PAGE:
Biography of Eamon Grennan (1941 – )
Eamon Grennan (1941 – ) is an Irish poet born in Dublin. He has lived in the United States, except for brief periods, since 1964. He is Dexter M. Ferry Jr. Professor of English at Vassar College.
Though his Irish roots are clear in his poetry, Grennan has an international sense of literary tradition. He has cited as influences American poets including Robert Frost and Elizabeth Bishop (herself an international poet with ties to the U.S., Canada, and Brazil). At Vassar, he has taught Shakespeare along with Yeats and Joyce, and he has translated Giacomo Leopardi and – with classicist Rachel Kitzinger – Sophocles.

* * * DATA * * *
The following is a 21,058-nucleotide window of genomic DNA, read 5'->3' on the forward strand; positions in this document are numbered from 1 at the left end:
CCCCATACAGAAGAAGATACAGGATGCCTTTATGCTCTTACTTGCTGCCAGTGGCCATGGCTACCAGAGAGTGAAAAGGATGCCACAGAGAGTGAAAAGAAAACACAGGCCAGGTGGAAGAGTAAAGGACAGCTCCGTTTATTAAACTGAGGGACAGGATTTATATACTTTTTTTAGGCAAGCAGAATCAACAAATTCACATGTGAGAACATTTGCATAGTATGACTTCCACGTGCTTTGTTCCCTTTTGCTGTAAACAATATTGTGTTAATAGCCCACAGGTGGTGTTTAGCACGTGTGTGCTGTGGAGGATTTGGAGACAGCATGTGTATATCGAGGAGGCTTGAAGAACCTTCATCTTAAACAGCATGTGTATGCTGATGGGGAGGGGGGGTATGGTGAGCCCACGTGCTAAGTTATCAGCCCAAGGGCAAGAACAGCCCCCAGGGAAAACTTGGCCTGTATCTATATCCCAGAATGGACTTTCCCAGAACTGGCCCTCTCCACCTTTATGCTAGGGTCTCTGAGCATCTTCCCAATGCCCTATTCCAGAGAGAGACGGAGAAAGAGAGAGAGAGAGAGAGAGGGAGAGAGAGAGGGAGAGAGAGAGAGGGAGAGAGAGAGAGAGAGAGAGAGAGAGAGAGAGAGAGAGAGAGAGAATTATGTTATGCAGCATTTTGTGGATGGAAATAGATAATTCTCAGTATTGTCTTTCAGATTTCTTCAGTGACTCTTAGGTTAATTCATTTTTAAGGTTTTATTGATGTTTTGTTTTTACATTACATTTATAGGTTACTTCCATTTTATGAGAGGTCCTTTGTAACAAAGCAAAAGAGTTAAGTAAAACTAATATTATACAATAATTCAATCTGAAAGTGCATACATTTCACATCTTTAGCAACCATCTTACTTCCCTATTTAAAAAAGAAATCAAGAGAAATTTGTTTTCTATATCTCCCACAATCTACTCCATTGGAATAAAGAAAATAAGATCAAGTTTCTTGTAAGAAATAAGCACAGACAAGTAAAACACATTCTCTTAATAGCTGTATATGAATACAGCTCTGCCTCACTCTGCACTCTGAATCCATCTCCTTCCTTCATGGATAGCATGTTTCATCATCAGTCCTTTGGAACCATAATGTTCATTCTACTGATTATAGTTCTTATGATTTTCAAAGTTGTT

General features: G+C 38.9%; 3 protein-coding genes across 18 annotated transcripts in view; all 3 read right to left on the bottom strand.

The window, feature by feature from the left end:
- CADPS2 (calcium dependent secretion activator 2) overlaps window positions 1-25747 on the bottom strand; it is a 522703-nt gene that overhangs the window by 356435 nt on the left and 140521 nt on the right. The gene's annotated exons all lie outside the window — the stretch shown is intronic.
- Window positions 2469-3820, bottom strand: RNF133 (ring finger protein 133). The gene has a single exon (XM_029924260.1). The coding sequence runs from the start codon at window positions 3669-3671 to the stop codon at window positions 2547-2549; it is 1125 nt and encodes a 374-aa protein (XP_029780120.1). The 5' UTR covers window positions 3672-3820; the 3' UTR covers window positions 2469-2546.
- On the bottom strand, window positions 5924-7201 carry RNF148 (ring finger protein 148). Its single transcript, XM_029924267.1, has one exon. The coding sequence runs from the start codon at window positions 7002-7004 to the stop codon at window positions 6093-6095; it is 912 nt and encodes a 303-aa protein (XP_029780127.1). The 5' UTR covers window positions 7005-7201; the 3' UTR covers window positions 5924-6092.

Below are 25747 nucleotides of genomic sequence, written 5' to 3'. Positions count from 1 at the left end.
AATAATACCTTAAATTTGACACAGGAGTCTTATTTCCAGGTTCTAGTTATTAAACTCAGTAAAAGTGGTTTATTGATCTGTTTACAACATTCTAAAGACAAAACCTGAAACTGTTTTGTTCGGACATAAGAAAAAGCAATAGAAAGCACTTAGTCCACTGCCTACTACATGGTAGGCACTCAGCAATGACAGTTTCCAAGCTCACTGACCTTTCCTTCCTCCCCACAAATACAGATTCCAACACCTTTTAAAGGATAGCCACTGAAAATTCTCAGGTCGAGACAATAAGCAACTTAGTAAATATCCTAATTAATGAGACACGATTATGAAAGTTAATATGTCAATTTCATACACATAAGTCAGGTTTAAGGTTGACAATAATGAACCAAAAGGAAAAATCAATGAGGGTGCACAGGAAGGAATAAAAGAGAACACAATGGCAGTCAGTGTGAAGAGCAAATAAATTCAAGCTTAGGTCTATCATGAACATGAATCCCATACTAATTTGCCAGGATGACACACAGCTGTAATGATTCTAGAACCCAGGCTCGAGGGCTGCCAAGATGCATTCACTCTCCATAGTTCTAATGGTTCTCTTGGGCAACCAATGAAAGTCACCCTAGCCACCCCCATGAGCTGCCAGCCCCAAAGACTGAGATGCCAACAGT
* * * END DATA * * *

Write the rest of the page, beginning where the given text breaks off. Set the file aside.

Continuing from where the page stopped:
Grennan studied at University College, Dublin, where he met poets Derek Mahon and Eavan Boland, and at Harvard University, and began teaching at Vassar in 1974. He returned to Ireland fairly briefly, first in 1977 and later in 1981, and began writing poetry there. His first book, Wildly for Days, was published in 1983. Gaelic poetry became an important influence, particularly, he has said, on the sound of his poems. At the same time, he is interested in the sentence as a poetic unit as well as a prose unit.
Other poetry collections are What Light There Is (Gallery Press, 1987); So It Goes (Gallery Press, 1995); Selected and New Poems (Gallery Press, 2000); and Still Life with Waterfall (Gallery Press, 2001). He has also published a collection of essays about modern Irish poetry, Facing the Music (Nevada, Creighton University Press, 1999).
Biography By: This article is licensed under the GNU Free Documentation License and uses material adapted in whole or in part from the Wikipedia article on Eamon Grennan.